The Molniya Orbit Imager - a high-latitude quasi-geostationary satellite mission - PowerPoint PPT Presentation

jana
the molniya orbit imager a high latitude quasi geostationary satellite mission l.
Skip this Video
Loading SlideShow in 5 Seconds..
The Molniya Orbit Imager - a high-latitude quasi-geostationary satellite mission PowerPoint Presentation
Download Presentation
The Molniya Orbit Imager - a high-latitude quasi-geostationary satellite mission

play fullscreen
1 / 27
Download Presentation
The Molniya Orbit Imager - a high-latitude quasi-geostationary satellite mission
499 Views
Download Presentation

The Molniya Orbit Imager - a high-latitude quasi-geostationary satellite mission

- - - - - - - - - - - - - - - - - - - - - - - - - - - E N D - - - - - - - - - - - - - - - - - - - - - - - - - - -
Presentation Transcript

  1. The Molniya Orbit Imager- a high-latitude quasi-geostationary satellite mission Lars Peter Riishojgaard Joint Center for Satellite Data Assimilation

  2. Mission highlights • High-latitude quasi-geostationary imager (“GOES to the pole”) • Full Earth disc image every 15 minutes at 1 km (VIS channel) and 2 km (5 IR channels) horizontal resolution • High-latitude winds => improved weather forecasts (fewer busts) also at low latitudes • MODIS winds => better forecasts overall, hurricane landfall prediction • WMO recommendation on polar winds • Rapid repeat imaging data have applications in wide range of Earth science disciplines Arctic Imaging Workshop, NBI, August 20-21, 2008

  3. Overview • Scientific rationale behind the mission • Why choose the Molniya orbit ? • How do we implement it? • Programmatic context, international collaboration Arctic Imaging Workshop, NBI, August 20-21, 2008

  4. Why this mission? • Weather forecasts (global Numerical Weather Prediction products) have on average become very good => economic consequences of failure are large and growing • Reducing the severity and frequency of forecast busts high on NWS list of priorities • Busts over North America (mid-latitudes in general) often have high-latitude origins • General lack of high-latitude wind observations is among the most important shortcoming of the Global Observing System (GOS) Arctic Imaging Workshop, NBI, August 20-21, 2008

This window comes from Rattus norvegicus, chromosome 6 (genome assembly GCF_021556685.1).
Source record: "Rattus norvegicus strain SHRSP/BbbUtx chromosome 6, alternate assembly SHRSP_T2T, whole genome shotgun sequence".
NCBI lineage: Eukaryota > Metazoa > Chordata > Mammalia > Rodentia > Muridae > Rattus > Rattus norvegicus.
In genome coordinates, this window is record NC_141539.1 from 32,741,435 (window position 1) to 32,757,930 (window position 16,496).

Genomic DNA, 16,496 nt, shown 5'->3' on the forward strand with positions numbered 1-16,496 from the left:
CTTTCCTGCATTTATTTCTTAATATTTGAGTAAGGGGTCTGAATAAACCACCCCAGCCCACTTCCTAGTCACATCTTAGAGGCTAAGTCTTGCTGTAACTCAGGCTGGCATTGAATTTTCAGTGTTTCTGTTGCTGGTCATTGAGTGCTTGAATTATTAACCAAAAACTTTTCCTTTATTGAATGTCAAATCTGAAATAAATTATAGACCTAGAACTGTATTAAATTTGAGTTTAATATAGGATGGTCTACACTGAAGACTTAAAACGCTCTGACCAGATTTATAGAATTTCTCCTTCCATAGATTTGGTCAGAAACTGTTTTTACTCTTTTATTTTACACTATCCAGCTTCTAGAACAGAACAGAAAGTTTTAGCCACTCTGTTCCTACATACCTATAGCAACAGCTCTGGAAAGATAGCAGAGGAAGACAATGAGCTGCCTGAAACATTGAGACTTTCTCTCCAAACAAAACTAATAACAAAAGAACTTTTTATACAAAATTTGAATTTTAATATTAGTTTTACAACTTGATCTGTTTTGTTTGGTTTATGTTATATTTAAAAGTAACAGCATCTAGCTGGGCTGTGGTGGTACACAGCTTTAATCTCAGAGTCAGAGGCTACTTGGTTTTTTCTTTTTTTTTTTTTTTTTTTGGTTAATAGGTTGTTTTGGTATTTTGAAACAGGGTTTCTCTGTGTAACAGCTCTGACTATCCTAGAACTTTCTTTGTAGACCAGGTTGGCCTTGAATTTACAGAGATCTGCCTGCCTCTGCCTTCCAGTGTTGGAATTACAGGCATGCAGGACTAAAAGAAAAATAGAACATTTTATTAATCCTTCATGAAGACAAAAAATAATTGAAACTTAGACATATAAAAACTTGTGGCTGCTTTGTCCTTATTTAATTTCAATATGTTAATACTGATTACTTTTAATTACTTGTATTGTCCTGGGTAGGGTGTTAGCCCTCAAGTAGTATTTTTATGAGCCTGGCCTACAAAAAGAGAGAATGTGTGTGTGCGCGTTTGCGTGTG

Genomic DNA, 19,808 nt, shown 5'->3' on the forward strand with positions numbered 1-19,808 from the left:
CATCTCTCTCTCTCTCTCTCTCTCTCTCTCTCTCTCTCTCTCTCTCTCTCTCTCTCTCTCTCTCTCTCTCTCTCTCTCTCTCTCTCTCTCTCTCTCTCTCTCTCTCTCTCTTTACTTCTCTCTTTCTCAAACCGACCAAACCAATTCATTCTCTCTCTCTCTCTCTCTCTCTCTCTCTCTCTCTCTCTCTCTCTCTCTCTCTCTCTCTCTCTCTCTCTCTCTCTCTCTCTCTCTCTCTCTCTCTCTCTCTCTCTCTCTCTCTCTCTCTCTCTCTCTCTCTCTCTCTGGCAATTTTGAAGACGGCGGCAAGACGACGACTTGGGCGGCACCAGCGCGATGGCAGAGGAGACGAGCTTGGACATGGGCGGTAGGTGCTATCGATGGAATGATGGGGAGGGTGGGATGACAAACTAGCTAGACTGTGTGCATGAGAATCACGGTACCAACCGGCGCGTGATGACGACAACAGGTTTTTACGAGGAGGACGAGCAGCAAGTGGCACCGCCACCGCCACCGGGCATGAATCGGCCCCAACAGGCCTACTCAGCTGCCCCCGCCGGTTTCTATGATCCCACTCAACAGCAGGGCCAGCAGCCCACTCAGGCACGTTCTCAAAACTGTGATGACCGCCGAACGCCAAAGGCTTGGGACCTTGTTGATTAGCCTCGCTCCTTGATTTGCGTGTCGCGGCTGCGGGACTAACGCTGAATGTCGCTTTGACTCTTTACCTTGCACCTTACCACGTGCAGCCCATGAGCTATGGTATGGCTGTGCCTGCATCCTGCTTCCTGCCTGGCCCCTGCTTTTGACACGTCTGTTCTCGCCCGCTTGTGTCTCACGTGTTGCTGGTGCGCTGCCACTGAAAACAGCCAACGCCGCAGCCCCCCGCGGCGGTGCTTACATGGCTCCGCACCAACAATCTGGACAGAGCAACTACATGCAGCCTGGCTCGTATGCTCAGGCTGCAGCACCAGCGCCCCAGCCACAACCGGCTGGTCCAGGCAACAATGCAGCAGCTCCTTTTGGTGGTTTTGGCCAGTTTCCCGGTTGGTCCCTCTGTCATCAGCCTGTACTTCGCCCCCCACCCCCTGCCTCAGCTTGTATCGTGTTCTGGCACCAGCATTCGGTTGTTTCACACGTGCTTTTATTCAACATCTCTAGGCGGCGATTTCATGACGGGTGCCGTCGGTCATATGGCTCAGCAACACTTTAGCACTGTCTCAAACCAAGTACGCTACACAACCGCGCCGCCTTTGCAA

5. Arctic Imaging Workshop, NBI, August 20-21, 2008

  6. Arctic Imaging Workshop, NBI, August 20-21, 2008

  7. Arctic Imaging Workshop, NBI, August 20-21, 2008

  8. MODIS water vapor imagery (winds) animation courtesy of CIMSS Arctic Imaging Workshop, NBI, August 20-21, 2008

  9. Status of satellite wind observations • No operational satellite wind measurements beyond 55-60 deg latitude • Experimental polar winds from MODIS; no operational follow-on planned • Data latency is problematic; 4 to 6 hours after real time • Image refresh rate problematic; 15 minutes is optimal, MODIS: ~100 minutes • No water vapor channel on NPOESS/VIIRS (until at least 2020) • Timetable for VIIRS in general is uncertain • Latitudinal coverage gap between MODIS and GEO winds • => Need for “geostationary-type” imagery over high-latitude regions; Molniya Orbit Imager is a good candidate Arctic Imaging Workshop, NBI, August 20-21, 2008

  10. Molniya orbit characteristics • Highly eccentric Kepler orbit • Apogee height 39750 km (geostationary orbit height ~36000 km) • Perigee height ~600 km • Inclination 63.4 degrees • Orbital period ~11h 58m (half a sidereal day) • Location of apogee w.r.t. Earth is fixed and stable! • Platform in quasi-stationary imaging position near the apogee for about two thirds of the duration of the orbit • Used extensively by USSR and later Russia (to a lesser degree by the US) for communications purposes • First suggested for meteorological applications by Kidder and Vonder Haar (1990) Arctic Imaging Workshop, NBI, August 20-21, 2008